In these difficult and uncertain times, whatever the size of your business, managing cash flow can be challenging. One particular difficulty for many firms is dealing with debt collection. Maximising cash recovery should be a priority for your business to secure your financial future. However, this may be tough to navigate during the pandemic. At present, many of your debtors may be struggling financially, or claim they are unable to pay invoices.
One of the challenges we face as debt recovery lawyers is ascertaining the true financial circumstances of our clients’ debtors and therefore, obtaining maximum recovery of debt. Many debtors may try to get out of their obligations, claiming that coronavirus has severely impacted their business – even when this is not true. Deciding the best way forward can therefore be difficult and the relevant risk needs to be weighed up.
It is more important than ever to keep in regular contact with debtors. In challenging times, it can be easy for people’s minds to be focused on other matters. You should ensure that you keep lines of communication open to fully understand the financial situation of those you are working with and to avoid costly disputes further down the line. In the first instance, try to come to an informal agreement with debtors who may have fallen behind. It is obviously going to be beneficial for ongoing relations with the debtor to discuss matters amicably as well.
Most debtors are willing to work to resolve debts and invoice disputes to avoid further action. However, if a debtor refuses to pay, you will need to escalate the issue. Obtaining professional advice to review your options at an early stage can help, so you can form a view on the best course of action from a costs/benefit position.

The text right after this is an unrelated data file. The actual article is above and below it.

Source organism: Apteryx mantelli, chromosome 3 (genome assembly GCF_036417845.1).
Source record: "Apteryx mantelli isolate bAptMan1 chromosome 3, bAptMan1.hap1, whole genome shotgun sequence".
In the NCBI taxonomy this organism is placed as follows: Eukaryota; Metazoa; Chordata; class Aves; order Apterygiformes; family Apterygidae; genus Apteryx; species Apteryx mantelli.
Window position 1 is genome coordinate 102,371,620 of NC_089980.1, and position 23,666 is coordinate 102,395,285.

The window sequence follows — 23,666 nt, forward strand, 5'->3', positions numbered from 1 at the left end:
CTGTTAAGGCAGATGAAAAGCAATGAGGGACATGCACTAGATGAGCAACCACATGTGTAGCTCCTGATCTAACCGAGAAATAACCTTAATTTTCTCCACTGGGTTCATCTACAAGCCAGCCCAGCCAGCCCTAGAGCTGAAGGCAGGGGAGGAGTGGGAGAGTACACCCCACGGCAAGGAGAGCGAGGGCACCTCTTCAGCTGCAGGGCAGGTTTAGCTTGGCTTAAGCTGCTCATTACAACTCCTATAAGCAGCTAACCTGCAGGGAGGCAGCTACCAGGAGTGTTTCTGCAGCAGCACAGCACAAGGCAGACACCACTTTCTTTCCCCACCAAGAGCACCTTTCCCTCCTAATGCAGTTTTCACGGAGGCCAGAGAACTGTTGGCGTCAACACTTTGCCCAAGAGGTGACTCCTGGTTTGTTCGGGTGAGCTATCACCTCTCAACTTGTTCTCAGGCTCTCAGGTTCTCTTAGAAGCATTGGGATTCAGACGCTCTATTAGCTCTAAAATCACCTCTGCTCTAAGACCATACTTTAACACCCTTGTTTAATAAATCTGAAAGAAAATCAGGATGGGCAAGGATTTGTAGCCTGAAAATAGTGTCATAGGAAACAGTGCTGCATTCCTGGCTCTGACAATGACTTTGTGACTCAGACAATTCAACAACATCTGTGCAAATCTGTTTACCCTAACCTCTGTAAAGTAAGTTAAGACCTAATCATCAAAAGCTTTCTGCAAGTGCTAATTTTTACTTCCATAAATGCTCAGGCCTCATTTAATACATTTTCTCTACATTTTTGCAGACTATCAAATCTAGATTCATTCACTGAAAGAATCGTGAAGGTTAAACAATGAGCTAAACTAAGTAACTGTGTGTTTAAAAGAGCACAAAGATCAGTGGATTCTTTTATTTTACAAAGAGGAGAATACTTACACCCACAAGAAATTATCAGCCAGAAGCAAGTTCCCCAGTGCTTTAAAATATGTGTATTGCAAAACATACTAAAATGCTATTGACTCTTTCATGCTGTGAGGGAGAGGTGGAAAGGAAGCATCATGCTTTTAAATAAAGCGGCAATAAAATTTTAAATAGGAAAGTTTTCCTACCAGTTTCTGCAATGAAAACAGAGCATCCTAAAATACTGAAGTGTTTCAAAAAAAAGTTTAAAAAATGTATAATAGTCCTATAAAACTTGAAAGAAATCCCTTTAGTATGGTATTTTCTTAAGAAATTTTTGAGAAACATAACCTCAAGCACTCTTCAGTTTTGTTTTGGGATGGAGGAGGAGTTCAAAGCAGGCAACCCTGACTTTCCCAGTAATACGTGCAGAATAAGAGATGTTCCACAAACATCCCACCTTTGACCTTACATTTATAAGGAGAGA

When you have concerns about the debtor’s ability to pay what is owed to you, commencing legal proceedings at an early stage may allow you to obtain some form of security, meaning that if your debtor later becomes insolvent, you have a better chance of recovering your debt.
The first step will normally be to send a Letter Before Action to your debtor or debtors in accordance with the relevant pre-action protocol (part of the court rules the parties are required to follow). Often, a formal legal letter is enough to encourage a debtor to discuss their financial situation with you and to come to a suitable arrangement. A Letter Before Action sets out:
If the debtor fails to make payment or respond to the Letter Before Action, you can then take steps to begin court proceedings. Debt recovery proceedings are typically issued through the County Court Bulk Centre (CCBC) or the County Court Money Claims Centre (CCMCC). Both of these are currently open and in operation, despite lockdown. However, the process itself may be delayed, compared to usual timescales, due to backlogs caused by remote working.
If you obtain a Judgment against your debtor, then you may still have to take steps to enforce it, in order to get paid. This may be instructing a Bailiff or High Court Enforcement Officer to attend the debtor to seek payment from them. In light of COVID-19, the Government made an amendment to the Taking Control of Goods Regulations (2013). At present, enforcement officers may not attend residential properties under writs of control (which give them the power to enforce the Judgment). However, enforcement agents are working to contact debtors over the phone, by email and by text message to assist with early payment.